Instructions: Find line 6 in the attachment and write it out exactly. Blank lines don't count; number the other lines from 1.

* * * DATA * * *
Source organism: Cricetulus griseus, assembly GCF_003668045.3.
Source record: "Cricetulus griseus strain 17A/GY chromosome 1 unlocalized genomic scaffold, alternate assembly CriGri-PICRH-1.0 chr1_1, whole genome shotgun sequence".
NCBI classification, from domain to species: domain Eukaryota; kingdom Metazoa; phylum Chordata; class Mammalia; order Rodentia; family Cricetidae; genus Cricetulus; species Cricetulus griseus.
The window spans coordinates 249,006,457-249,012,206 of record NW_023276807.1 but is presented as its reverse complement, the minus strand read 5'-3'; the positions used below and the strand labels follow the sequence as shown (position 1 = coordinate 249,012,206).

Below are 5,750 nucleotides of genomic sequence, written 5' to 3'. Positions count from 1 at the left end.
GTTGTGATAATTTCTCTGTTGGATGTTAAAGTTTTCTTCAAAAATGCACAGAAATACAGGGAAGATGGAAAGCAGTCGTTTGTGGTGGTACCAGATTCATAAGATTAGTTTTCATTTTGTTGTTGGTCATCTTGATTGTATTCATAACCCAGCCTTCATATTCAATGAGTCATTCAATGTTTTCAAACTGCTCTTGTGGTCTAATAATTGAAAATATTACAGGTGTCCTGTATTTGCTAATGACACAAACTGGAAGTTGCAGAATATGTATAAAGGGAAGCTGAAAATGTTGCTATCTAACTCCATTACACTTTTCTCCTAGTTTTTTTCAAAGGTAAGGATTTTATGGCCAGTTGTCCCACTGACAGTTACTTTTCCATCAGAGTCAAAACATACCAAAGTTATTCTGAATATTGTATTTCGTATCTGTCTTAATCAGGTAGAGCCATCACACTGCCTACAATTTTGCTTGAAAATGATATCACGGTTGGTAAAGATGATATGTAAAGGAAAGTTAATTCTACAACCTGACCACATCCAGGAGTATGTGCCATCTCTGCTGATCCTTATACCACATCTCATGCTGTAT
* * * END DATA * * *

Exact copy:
GTTGTGATAATTTCTCTGTTGGATGTTAAAGTTTTCTTCAAAAATGCACAGAAATACAGGGAAGATGGAAAGCAGTCGTTTGTGGTGGTACCAGATTCATAAGATTAGTTTTCATTTTGTTGTTGGTCATCTTGATTGTATTCATAACCCAGCCTTCATATTCAATGAGTCATTCAATGTTTTCAAACTGCTCTTGTGGTCTAATAATTGAAAATATTACAGGTGTCCTGTATTTGCTAATGACACAAACTGGAAGTTGCAGAATATGTATAAAGGGAAGCTGAAAATGTTGCTATCTAACTCCATTACACTTTTCTCCTAGTTTTTTTCAAAGGTAAGGATTTTATGGCCAGTTGTCCCACTGACAGTTACTTTTCCATCAGAGTCAAAACATACCAAAGTTATTCTGAATATTGTATTTCGTATCTGTCTTAATCAGGTAGAGCCATCACACTGCCTACAATTTTGCTTGAAAATGATATCACGGTTGGTAAAGATGATATGTAAAGGAAAGTTAATTCTACAACCTGACCACATCCAGGAGTATGTGCCATCTCTGCTGATCCTTATACCACATCTCATGCTGTAT